The British multinational investment bank and financial services company, Barclays has agreed to settle a lawsuit for $2 billion (£1.42) with the U.S. Department of Justice (DOJ) related to the sale of residential mortgage-backed securities (RMBS).
The Brittish bank agreed to pay the penalties without admitting any wrongdoing to resolve allegations over its role in the sale of RMBS’s and the subsequent collapse of the US real estate market in 2005-2007. The investigation centered around 36 RMBS deals worth $31 billion in mortgages, of which more than 50% defaulted.
The DOJ alleged that Barclays misrepresented the quality of loans tied to the RMBS.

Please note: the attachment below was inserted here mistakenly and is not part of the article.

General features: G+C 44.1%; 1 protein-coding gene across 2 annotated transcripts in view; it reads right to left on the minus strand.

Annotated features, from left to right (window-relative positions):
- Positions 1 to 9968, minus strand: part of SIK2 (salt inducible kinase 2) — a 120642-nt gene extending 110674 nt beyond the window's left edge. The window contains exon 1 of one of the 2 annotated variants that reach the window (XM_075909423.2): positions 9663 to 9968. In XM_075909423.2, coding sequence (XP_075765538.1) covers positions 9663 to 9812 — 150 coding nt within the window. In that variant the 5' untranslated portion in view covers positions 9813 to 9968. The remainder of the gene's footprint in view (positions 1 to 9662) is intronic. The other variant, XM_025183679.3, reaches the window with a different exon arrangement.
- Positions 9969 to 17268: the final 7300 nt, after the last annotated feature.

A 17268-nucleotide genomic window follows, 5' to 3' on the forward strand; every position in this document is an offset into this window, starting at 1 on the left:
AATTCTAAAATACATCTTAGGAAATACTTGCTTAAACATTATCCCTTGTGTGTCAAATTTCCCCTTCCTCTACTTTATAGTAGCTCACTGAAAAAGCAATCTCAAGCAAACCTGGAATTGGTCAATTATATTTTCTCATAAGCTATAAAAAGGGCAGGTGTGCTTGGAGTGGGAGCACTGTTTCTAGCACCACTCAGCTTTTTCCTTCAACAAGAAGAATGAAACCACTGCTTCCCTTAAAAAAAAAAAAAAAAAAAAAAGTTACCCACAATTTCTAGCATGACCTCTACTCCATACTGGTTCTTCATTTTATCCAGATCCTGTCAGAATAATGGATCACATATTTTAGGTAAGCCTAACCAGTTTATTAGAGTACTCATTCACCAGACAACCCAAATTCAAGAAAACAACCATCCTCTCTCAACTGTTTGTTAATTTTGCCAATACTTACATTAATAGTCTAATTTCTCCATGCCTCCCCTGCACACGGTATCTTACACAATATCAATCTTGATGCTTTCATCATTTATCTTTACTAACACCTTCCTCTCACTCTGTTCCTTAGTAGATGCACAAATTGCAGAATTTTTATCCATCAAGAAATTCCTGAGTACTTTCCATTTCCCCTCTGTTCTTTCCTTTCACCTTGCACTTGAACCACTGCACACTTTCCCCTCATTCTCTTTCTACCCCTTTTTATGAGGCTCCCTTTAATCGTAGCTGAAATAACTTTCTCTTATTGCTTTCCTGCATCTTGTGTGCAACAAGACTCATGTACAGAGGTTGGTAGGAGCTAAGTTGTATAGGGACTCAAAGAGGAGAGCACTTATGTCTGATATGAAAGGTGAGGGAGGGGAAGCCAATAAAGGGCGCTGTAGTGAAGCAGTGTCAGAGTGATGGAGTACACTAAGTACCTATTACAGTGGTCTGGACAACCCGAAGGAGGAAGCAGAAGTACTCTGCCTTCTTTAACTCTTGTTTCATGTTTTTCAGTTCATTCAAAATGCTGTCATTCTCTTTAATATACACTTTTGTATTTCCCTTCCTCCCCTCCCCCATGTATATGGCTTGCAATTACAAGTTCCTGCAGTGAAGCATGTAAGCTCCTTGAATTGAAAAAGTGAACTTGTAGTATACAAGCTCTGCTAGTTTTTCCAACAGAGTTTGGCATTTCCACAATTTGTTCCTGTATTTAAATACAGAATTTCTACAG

U.S. Attorney Richard Donoghue for the Eastern District of New York said, “The substantial penalty Barclays and its executives have agreed to pay is an important step in recognizing the harm that was caused to the national economy and to investors.”
Barclays said the settlement resolves “all actual and potential civil claims” by the US Department of Justice related to the case, which involved the sale of securities between 2005 and 2007.
Barclays chief executive Jes Staley said the bank was “pleased that we have been able to reach a fair and proportionate settlement”.
Staley added: “It has been a priority for this management team from the start to resolve these historic issues in a timely and appropriate manner wherever possible.
In addition to the find for Barclays, the former head of the senior mortgage security department, Paul Menefee and former senior trader John Carroll, will pay an additional $2 million to settle the lawsuit.